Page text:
I write these pieces every 6 months, usually for the Centre for Social Informatics’ all-centre meetings. (I’m usually incapable of speech by the time it’s my turn to report.) I’m still really miffed that we still can’t get together in person. Click this link to see all the pieces in this series. There is a history of my academic work so far on my personal blog. Continue reading
I write these pieces every 6 months, usually for the Centre for Social Informatics’ all-centre meetings. (I’m usually incapable of speech by the time it’s my turn to report.) Really miffed that we can’t get together in person this time. Click this link to see all the pieces in this series. Continue reading
I’m really looking forward to RIVAL event 3, admittedly with a bit of nervousness about running an online event. (I’m always nervous about everything I do, so going virtual isn’t the real cause.) Anyway this post is to look at the treats awaiting RIVAL network members on Thursday 19 November, not to focus on me.
Many of the ‘skeletons’ of these treats will be hosted on the event web-page. But the tasty ‘flesh’ (c’mon, it’s just past Hallowe’en) will be in the interactions between network members during the event. We will live-tweet what we can, so please follow @lisrival. Continue reading
This was originally written as a ‘reserve’ presentation for RIVAL event 3‘s ‘sharing our skills’ section. Fortunately enough people who are good at presenting volunteered, so Hazel Hall suggested I turn it into a blog-post.
So here it is. The first part is a whistle-stop tour through my current ‘life under lockdown’; the second part is some lessons from recent online conferences I’ve attended, and from many community council online meetings. It’s meant to be somewhat tongue-in-cheek, but with some genuine lessons and realisations.
I should admit that the title of this post is a deliberate misnomer. I’ve despaired over many things, but turning RIVAL events virtual is not one of them. (It has been a lot of work though.)
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I recently attended an European chapter of ASIS&T Information Science Trends online conference This year it focussed on health information hehaviour. The following are my digitally-assisted memories of #AECIST20, i.e. adaptations of my live-tweets from the event. As ever, this report is mostly to help me sort what I need to do from what I want to do after being stimulated by many fascinating presentations. Any mistakes or misrepresentations in the below are of course my mistakes. Continue reading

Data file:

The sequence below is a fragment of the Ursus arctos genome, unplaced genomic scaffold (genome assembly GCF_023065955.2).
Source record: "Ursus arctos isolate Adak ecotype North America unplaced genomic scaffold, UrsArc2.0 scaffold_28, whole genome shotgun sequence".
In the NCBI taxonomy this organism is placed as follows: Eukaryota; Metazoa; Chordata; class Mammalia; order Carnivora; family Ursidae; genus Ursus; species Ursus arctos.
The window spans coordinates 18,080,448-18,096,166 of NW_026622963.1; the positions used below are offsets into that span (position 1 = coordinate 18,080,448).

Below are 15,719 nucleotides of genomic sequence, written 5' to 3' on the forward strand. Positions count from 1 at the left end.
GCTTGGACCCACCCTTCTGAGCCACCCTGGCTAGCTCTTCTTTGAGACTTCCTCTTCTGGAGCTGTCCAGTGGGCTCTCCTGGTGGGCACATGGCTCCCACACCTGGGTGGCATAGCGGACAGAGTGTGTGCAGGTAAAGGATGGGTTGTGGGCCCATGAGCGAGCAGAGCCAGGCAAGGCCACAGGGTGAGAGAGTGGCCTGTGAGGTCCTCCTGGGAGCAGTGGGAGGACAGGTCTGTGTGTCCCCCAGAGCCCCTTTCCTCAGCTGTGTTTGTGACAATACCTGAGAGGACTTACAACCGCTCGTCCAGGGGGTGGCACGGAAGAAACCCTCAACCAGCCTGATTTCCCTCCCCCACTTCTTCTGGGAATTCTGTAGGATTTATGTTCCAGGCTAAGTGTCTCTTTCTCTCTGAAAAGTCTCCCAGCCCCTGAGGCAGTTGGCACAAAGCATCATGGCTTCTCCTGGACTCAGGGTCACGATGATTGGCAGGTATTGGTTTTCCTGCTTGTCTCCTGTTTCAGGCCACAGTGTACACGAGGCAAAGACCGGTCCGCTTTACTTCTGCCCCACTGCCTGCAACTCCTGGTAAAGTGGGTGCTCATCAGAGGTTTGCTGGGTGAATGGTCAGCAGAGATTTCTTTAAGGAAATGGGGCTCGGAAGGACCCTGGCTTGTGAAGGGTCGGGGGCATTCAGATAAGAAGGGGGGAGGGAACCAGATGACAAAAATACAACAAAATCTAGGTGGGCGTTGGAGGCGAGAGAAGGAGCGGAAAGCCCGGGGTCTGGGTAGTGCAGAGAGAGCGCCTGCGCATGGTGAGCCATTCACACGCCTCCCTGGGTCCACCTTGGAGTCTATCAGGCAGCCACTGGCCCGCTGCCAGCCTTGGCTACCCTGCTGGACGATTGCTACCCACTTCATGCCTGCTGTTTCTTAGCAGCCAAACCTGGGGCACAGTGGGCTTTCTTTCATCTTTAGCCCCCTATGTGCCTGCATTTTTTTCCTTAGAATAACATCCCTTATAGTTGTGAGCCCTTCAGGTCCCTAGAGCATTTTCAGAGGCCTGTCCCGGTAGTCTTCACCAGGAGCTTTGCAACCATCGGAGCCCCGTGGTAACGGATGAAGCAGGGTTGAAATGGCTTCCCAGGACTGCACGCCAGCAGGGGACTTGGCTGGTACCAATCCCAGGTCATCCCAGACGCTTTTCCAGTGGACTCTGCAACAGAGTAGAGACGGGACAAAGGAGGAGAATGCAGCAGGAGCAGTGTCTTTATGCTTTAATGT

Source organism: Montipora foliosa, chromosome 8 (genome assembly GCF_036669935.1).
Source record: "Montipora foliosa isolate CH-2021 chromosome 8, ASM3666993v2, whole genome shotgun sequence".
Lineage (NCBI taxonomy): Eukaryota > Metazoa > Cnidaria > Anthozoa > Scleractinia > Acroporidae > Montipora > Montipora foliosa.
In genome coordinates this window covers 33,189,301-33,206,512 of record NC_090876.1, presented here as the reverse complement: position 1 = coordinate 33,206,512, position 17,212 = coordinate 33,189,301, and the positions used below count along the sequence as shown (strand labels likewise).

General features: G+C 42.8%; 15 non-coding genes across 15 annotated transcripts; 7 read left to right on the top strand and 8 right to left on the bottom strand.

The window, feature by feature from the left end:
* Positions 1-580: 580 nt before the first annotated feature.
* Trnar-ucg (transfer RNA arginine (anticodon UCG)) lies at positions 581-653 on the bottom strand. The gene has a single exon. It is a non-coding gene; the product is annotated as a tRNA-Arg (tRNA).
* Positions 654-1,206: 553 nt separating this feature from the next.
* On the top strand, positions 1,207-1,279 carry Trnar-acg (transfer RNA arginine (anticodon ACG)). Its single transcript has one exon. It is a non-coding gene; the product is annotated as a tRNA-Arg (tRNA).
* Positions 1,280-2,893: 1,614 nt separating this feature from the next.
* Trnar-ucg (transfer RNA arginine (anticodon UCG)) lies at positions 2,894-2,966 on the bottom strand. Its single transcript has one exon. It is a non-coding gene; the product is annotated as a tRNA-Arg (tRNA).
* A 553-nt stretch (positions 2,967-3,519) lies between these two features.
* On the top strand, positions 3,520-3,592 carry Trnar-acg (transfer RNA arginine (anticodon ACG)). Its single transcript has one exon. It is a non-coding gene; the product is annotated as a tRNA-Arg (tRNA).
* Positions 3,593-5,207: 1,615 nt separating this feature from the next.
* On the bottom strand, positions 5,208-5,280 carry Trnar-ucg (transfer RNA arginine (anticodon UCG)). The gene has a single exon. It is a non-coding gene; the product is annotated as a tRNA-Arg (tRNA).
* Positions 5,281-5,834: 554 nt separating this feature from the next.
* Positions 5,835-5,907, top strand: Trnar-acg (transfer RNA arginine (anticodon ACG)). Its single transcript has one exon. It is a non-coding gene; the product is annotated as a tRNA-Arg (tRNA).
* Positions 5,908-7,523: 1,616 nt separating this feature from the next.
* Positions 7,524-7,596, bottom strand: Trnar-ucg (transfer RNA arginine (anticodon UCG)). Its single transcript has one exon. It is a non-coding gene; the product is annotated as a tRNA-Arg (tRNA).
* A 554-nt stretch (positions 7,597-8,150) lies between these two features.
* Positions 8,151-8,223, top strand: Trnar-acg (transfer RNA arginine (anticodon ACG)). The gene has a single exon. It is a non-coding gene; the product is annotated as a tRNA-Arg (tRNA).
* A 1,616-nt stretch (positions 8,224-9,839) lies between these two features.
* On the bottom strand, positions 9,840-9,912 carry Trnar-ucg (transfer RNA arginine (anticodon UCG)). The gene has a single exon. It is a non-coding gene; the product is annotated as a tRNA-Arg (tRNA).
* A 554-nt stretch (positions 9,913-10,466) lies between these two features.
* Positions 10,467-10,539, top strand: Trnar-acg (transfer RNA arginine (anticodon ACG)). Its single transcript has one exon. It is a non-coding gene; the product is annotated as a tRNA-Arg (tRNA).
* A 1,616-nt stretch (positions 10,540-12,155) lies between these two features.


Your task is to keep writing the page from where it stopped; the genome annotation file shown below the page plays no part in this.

(adapted from an email from Professor Hazel Hall)
Edinburgh Napier University is keen to receive applications from Computer Science or Software Engineering Bachelors or Masters graduates (or final year/Masters students due to graduate) with (or on target for) a first class or 2.1 degree, and who have some experience of studying Artificial Intelligence, Natural Language Processing, or Machine Learning (e.g. as part of a module, or in a project). Continue reading
- The RIVAL network: I’m PA to the ∏, administrator, map-creator, videographer, data-analyst and much more
- IL measures paper: Peter and I are contributing a section to a paper by Gunilla Widen. This will report on the survey of community councillors, and how (not to) measure workplace information literacy.
- marking: some marking of students’ placement reports.
- information avoidance in diabetes: because I don’t want to know about my diabetes, but because I do want to know why this is. And I want to to help others with this bad combination, and to maybe generate some theory!
- SFC GCRF map. This is to create a web map of SFC-funded GCRF projects. Draft version is here: http://bruceryandontexist.net/SFC/VA42-2019_11_19/. <insert moan about administrivia>
- Failure: REDACTED
- Still minutes secretary and web-weaver for 3 Edinburgh community councils
- But I’ve worked out how to cut down on the hours while still doing what they want.
- £eithChooses PB event: publishing, IT, web, admin…
- Community Councils Together on Trams: minutes and asking important impertinent questions
- Failure: I didn’t cease smoking. Instead Varenicline made me vomit.
The Global Challenges Research Fund (GCRF) ‘is a £1.5 billion fund announced by the UK Government in late 2015 to support cutting-edge research that addresses the challenges faced by developing countries’. Its delivery partners include the Scottish Funding Council (SFC). Earlier this year, I was commissioned by the SFC to produce a web-map of the GCRF projects it funds.
I was invited to present about the map at the SFC’s GCRF sector meeting at the sector meeting on 29 October.
Hence a major part of this post is to record what Isaid about the map. The other major part is slightly edited versions of my live-tweets from the meeting. The rest of the post is Bruce-thoughts tweeted at the time, in (round brackets), and Bruce-thoughts that occurred while writing this post, in [square brackets].
My work was very well received, so I am very happy to have boosted my reputation (and that of Edinburgh Napier University), with representatives of the other Scottish universities, and with a significant research-funder.
All photos and information reported below are © the presenters and their relevant colleagues. Click the images to see the full-size versions. Continue reading
My personal side has been blowing his trumpet: